After shooting Korea's most expensive film in history, director Kang Je-gyu talks to KANG Byeong-jin about shooting on location with multi-national cast and crew, and his thoughts for the future.
KCT: Why were you so captivated by this true story?
Kang: I was shocked to find that such an unfortunate and dynamic tale could exist in real life. If our ancestors survived the turmoil of history, I wanted to know what drew them to be so tenacious and passionate about life. Those thoughts gave me a thrill. I also wondered if this kind of opportunity would ever come to me again. As a film director, it was a meaningful challenge to create a film out of this kind of story.
KCT: You cast Jang Dong-gun and Joe Odagiri. What did you see in them other than their star qualities?
Kang: They are both actors I personally like. It was fun just imagining the two acting within the same screen. Other than the two actors, there's also Fan Bingbing
who features as an enemy Jang Dong-gun
encounters in Mongolia.
" cost about twice as much to produce than
Kang: If you consider inflation, it's not quite twice the amount. "Taegukgi
" cost about KW14 billion (about US$ 12 million). Actually, even then it wasn't a movie that could be shot with KW14 billion, but we did.
KCT: This your first time filming outside of Korea, wasn't it?
Kang: It was a special experience. When we started reading the script with the actors, I thought it might actually be easier to go to the US and work with just American actors. There are about five languages spoken in the film, and each language comes with a translator, so it was quite a burden thinking about how to direct the film. But I had already put a lot of thought into how I would direct acting done English and how to direct and capture English-language sentiments while I was preparing for this film in the United States. That experience was very helpful. The languages may be different, but in the end the attributes are similar.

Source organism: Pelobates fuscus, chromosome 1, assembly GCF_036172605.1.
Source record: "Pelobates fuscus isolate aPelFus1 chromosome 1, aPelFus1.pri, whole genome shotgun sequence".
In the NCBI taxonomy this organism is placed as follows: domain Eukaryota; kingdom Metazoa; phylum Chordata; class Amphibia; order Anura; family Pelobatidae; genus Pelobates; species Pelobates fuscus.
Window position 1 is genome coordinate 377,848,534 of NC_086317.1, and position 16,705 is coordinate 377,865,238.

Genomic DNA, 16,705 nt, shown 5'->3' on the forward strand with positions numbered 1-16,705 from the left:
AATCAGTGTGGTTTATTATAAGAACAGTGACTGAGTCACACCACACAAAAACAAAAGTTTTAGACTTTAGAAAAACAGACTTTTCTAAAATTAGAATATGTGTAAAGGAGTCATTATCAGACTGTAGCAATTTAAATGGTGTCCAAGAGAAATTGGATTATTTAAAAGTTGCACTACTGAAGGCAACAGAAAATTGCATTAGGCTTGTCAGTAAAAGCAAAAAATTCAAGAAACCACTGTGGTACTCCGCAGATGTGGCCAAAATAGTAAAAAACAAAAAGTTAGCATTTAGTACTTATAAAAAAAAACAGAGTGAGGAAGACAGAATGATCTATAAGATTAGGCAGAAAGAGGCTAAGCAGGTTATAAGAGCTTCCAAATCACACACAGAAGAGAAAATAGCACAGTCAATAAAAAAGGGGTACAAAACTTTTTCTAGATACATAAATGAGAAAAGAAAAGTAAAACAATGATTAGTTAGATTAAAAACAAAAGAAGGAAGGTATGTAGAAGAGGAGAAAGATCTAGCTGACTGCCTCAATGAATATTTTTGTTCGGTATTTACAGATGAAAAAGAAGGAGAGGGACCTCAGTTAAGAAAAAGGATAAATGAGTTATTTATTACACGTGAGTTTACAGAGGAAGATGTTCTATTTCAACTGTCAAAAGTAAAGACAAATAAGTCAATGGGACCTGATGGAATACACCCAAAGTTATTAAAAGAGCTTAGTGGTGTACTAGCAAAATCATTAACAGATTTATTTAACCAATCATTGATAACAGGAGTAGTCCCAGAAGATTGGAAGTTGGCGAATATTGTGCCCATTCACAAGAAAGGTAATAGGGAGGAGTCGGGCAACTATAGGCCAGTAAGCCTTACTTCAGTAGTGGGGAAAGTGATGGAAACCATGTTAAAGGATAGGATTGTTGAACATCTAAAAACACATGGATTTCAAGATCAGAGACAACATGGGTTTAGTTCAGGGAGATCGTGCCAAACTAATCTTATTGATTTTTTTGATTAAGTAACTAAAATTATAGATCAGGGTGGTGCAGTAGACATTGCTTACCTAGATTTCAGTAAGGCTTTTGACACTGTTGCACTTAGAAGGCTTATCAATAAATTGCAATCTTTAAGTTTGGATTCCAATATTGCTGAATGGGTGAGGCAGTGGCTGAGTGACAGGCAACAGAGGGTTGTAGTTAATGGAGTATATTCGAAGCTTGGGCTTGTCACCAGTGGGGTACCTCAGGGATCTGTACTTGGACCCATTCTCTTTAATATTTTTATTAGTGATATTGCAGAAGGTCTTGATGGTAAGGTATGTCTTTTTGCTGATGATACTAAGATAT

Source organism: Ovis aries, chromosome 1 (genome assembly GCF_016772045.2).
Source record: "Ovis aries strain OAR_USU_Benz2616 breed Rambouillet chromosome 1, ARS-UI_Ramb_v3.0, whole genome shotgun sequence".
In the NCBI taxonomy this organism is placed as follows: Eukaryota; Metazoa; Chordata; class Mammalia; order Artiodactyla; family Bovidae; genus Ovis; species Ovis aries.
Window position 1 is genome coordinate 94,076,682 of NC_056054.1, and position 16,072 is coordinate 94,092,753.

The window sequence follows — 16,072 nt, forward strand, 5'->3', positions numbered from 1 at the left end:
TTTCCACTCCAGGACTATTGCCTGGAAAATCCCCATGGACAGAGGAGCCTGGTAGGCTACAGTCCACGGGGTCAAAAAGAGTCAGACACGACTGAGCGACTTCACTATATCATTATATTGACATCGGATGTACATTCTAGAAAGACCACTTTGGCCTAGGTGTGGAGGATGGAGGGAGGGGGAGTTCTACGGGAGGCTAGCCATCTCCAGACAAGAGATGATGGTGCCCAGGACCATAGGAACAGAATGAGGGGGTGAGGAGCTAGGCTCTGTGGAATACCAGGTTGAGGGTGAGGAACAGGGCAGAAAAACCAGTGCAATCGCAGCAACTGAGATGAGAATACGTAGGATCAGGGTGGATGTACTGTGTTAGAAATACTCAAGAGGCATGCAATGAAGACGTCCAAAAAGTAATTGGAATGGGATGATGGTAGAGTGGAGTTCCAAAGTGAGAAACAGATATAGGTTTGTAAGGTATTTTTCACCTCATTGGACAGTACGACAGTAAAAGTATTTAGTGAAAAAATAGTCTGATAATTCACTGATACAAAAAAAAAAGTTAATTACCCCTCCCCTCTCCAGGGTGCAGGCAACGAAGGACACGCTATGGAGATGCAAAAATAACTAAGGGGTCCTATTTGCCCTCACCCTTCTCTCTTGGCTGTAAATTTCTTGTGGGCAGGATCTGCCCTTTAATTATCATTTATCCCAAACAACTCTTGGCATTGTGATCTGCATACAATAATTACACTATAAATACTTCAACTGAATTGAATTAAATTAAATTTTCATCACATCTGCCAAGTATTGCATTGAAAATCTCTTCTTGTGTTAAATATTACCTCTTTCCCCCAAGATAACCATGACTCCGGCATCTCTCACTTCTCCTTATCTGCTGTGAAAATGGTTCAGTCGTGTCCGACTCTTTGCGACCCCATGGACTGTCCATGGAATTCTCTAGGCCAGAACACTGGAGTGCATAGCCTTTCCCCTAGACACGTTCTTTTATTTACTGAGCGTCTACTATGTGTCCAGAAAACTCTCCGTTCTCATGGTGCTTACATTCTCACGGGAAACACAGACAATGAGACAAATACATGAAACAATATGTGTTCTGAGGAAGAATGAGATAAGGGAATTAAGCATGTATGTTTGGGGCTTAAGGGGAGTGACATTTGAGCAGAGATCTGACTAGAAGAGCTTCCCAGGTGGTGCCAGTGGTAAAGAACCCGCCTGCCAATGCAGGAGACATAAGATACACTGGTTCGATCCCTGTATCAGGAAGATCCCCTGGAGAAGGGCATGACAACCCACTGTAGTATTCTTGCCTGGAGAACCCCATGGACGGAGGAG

KCT: Filming in Latvia must have been the most difficult part.
Kang: There was a point when filming was postponed because of heavy snow in Korea. We couldn't delay the filming any longer, especially when the delay started to impact the shootings scheduled for Latvia. If we were to miss one day's shoot, almost KW100 million (about US$ 86,000) would be going down the drain. There were about 70 to 80 Latvian staff on set and they were contracted on a weekly basis. The team in charge [of location shooting] had figured out most of the shooting conditions, but there was nothing we could do about the wind. The wind speed changed all the time. But we were lucky because there weren't any big variants until we were done. After we wrapped, the region was hit with a huge downpour. It would have been a serious problem if the rain had come only a few days earlier.
KCT: This is your first film in seven years. What are you planning next?
Kang: My company is planning something, but we're not at a stage where we can reveal anything. But I felt very lonely while working away from Korea. Now I want to make films working closely with like-minded fellow directors. I even named my company "Directors". Whether it was because of my own will or others', I was unable to make films for a while and now there's a certain thirst I have to quench. Of course, I will be making films that move my heart, but before that, I think I'll have to start being more intense and diligent.